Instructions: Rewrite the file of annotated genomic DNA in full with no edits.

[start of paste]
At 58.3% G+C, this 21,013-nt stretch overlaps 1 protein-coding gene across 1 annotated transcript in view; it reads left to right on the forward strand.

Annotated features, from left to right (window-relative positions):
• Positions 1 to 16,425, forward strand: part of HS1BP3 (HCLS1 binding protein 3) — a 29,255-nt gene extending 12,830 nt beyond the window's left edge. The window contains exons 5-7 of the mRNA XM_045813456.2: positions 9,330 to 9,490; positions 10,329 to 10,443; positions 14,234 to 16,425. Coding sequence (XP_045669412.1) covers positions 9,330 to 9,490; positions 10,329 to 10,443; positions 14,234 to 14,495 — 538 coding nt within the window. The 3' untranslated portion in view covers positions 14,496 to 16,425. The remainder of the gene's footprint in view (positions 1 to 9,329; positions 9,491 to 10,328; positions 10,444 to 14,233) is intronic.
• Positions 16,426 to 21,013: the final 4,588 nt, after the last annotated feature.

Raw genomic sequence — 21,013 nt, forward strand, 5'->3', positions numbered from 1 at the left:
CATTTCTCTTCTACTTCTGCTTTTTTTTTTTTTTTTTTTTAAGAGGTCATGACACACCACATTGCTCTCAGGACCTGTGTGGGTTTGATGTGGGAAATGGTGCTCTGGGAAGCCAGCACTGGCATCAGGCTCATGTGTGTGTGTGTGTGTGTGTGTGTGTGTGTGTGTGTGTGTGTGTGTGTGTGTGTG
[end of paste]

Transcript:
At 58.3% G+C, this 21,013-nt stretch overlaps 1 protein-coding gene across 1 annotated transcript in view; it reads left to right on the forward strand.

Annotated features, from left to right (window-relative positions):
• Positions 1 to 16,425, forward strand: part of HS1BP3 (HCLS1 binding protein 3) — a 29,255-nt gene extending 12,830 nt beyond the window's left edge. The window contains exons 5-7 of the mRNA XM_045813456.2: positions 9,330 to 9,490; positions 10,329 to 10,443; positions 14,234 to 16,425. Coding sequence (XP_045669412.1) covers positions 9,330 to 9,490; positions 10,329 to 10,443; positions 14,234 to 14,495 — 538 coding nt within the window. The 3' untranslated portion in view covers positions 14,496 to 16,425. The remainder of the gene's footprint in view (positions 1 to 9,329; positions 9,491 to 10,328; positions 10,444 to 14,233) is intronic.
• Positions 16,426 to 21,013: the final 4,588 nt, after the last annotated feature.

Raw genomic sequence — 21,013 nt, forward strand, 5'->3', positions numbered from 1 at the left:
CATTTCTCTTCTACTTCTGCTTTTTTTTTTTTTTTTTTTTAAGAGGTCATGACACACCACATTGCTCTCAGGACCTGTGTGGGTTTGATGTGGGAAATGGTGCTCTGGGAAGCCAGCACTGGCATCAGGCTCATGTGTGTGTGTGTGTGTGTGTGTGTGTGTGTGTGTGTGTGTGTGTGTGTGTGTGTG